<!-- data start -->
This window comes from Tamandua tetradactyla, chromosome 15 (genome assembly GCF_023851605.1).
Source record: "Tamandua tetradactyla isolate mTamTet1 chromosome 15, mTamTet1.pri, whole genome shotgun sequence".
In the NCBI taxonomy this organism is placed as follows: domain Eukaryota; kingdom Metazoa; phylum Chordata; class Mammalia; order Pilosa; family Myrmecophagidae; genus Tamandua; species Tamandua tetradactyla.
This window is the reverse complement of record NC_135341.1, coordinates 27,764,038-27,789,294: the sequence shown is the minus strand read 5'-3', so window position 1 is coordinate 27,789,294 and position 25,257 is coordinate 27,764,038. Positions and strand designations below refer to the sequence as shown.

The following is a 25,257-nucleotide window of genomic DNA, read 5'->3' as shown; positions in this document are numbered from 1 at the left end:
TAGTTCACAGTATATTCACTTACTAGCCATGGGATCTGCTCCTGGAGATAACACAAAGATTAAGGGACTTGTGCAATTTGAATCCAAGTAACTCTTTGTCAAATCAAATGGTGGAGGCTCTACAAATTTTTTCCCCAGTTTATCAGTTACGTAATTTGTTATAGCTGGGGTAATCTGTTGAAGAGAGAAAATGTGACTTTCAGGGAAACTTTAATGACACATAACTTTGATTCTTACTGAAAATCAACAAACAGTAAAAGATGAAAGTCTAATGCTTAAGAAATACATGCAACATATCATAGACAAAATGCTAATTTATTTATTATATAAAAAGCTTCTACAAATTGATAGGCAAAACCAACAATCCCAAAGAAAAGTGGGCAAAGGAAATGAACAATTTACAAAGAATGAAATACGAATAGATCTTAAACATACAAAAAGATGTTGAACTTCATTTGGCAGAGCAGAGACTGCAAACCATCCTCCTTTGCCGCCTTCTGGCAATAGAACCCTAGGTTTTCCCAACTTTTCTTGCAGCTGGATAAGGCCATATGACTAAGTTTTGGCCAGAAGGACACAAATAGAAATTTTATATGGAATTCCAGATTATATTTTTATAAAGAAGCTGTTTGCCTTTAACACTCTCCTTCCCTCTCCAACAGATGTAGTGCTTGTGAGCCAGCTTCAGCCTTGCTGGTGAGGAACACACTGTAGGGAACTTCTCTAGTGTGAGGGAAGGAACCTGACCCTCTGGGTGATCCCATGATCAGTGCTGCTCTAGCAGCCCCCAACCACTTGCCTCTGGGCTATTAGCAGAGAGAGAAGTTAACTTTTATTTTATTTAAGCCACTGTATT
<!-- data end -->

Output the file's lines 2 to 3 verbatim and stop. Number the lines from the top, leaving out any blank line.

Source record: "Tamandua tetradactyla isolate mTamTet1 chromosome 15, mTamTet1.pri, whole genome shotgun sequence".
In the NCBI taxonomy this organism is placed as follows: domain Eukaryota; kingdom Metazoa; phylum Chordata; class Mammalia; order Pilosa; family Myrmecophagidae; genus Tamandua; species Tamandua tetradactyla.